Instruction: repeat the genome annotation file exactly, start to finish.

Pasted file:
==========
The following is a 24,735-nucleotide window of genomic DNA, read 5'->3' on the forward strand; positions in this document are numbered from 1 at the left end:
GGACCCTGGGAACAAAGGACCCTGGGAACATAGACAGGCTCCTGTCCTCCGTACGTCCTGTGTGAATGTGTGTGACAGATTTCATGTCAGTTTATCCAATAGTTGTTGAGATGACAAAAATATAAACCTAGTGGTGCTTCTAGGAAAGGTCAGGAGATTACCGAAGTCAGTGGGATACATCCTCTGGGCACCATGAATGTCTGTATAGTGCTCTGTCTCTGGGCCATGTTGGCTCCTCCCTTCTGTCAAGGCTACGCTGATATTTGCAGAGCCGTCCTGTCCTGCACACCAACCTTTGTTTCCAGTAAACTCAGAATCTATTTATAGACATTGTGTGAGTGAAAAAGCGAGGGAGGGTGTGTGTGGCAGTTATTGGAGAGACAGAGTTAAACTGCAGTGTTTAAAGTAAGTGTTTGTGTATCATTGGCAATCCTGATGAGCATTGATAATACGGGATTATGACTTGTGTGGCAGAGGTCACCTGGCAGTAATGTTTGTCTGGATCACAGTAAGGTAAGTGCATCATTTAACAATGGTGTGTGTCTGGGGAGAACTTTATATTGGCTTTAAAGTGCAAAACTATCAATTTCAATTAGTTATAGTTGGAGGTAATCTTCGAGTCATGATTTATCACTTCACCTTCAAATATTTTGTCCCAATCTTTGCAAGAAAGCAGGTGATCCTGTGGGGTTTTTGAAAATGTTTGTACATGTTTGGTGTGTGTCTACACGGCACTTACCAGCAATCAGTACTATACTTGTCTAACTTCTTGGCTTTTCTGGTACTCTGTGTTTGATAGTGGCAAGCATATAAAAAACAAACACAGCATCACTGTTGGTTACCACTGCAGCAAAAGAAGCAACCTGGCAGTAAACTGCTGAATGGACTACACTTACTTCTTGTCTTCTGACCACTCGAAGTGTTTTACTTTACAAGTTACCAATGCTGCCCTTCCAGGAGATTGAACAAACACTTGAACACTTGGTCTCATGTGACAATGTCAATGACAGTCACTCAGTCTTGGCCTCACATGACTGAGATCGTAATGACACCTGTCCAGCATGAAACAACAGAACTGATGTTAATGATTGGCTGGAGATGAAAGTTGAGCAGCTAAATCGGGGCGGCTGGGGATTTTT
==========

The following is a 24,735-nucleotide window of genomic DNA, read 5'->3' on the forward strand; positions in this document are numbered from 1 at the left end:
GGACCCTGGGAACAAAGGACCCTGGGAACATAGACAGGCTCCTGTCCTCCGTACGTCCTGTGTGAATGTGTGTGACAGATTTCATGTCAGTTTATCCAATAGTTGTTGAGATGACAAAAATATAAACCTAGTGGTGCTTCTAGGAAAGGTCAGGAGATTACCGAAGTCAGTGGGATACATCCTCTGGGCACCATGAATGTCTGTATAGTGCTCTGTCTCTGGGCCATGTTGGCTCCTCCCTTCTGTCAAGGCTACGCTGATATTTGCAGAGCCGTCCTGTCCTGCACACCAACCTTTGTTTCCAGTAAACTCAGAATCTATTTATAGACATTGTGTGAGTGAAAAAGCGAGGGAGGGTGTGTGTGGCAGTTATTGGAGAGACAGAGTTAAACTGCAGTGTTTAAAGTAAGTGTTTGTGTATCATTGGCAATCCTGATGAGCATTGATAATACGGGATTATGACTTGTGTGGCAGAGGTCACCTGGCAGTAATGTTTGTCTGGATCACAGTAAGGTAAGTGCATCATTTAACAATGGTGTGTGTCTGGGGAGAACTTTATATTGGCTTTAAAGTGCAAAACTATCAATTTCAATTAGTTATAGTTGGAGGTAATCTTCGAGTCATGATTTATCACTTCACCTTCAAATATTTTGTCCCAATCTTTGCAAGAAAGCAGGTGATCCTGTGGGGTTTTTGAAAATGTTTGTACATGTTTGGTGTGTGTCTACACGGCACTTACCAGCAATCAGTACTATACTTGTCTAACTTCTTGGCTTTTCTGGTACTCTGTGTTTGATAGTGGCAAGCATATAAAAAACAAACACAGCATCACTGTTGGTTACCACTGCAGCAAAAGAAGCAACCTGGCAGTAAACTGCTGAATGGACTACACTTACTTCTTGTCTTCTGACCACTCGAAGTGTTTTACTTTACAAGTTACCAATGCTGCCCTTCCAGGAGATTGAACAAACACTTGAACACTTGGTCTCATGTGACAATGTCAATGACAGTCACTCAGTCTTGGCCTCACATGACTGAGATCGTAATGACACCTGTCCAGCATGAAACAACAGAACTGATGTTAATGATTGGCTGGAGATGAAAGTTGAGCAGCTAAATCGGGGCGGCTGGGGATTTTT